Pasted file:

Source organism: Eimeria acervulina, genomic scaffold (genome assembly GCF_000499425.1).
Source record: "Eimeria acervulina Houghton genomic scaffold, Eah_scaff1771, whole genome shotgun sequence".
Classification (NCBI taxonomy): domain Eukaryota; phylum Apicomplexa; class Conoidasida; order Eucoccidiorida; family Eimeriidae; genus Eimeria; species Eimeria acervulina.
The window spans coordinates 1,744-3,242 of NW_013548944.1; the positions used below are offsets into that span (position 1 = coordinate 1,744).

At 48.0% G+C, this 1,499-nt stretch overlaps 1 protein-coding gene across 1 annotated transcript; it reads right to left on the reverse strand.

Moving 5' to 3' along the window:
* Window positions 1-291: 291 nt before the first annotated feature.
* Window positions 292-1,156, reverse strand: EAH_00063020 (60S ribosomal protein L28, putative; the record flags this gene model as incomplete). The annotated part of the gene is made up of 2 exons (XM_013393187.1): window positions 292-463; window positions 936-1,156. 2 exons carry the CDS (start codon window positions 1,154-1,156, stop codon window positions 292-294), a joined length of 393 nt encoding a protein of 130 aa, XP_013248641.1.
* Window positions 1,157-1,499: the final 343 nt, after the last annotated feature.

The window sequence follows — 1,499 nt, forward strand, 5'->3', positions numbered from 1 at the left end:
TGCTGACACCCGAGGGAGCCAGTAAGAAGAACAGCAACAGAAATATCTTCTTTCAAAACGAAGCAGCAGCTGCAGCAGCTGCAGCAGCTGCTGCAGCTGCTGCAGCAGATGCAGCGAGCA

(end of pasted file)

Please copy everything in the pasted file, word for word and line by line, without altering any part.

Source organism: Eimeria acervulina, genomic scaffold (genome assembly GCF_000499425.1).
Source record: "Eimeria acervulina Houghton genomic scaffold, Eah_scaff1771, whole genome shotgun sequence".
Classification (NCBI taxonomy): domain Eukaryota; phylum Apicomplexa; class Conoidasida; order Eucoccidiorida; family Eimeriidae; genus Eimeria; species Eimeria acervulina.
The window spans coordinates 1,744-3,242 of NW_013548944.1; the positions used below are offsets into that span (position 1 = coordinate 1,744).

At 48.0% G+C, this 1,499-nt stretch overlaps 1 protein-coding gene across 1 annotated transcript; it reads right to left on the reverse strand.

Moving 5' to 3' along the window:
* Window positions 1-291: 291 nt before the first annotated feature.
* Window positions 292-1,156, reverse strand: EAH_00063020 (60S ribosomal protein L28, putative; the record flags this gene model as incomplete). The annotated part of the gene is made up of 2 exons (XM_013393187.1): window positions 292-463; window positions 936-1,156. 2 exons carry the CDS (start codon window positions 1,154-1,156, stop codon window positions 292-294), a joined length of 393 nt encoding a protein of 130 aa, XP_013248641.1.
* Window positions 1,157-1,499: the final 343 nt, after the last annotated feature.

The window sequence follows — 1,499 nt, forward strand, 5'->3', positions numbered from 1 at the left end:
TGCTGACACCCGAGGGAGCCAGTAAGAAGAACAGCAACAGAAATATCTTCTTTCAAAACGAAGCAGCAGCTGCAGCAGCTGCAGCAGCTGCTGCAGCTGCTGCAGCAGATGCAGCGAGCA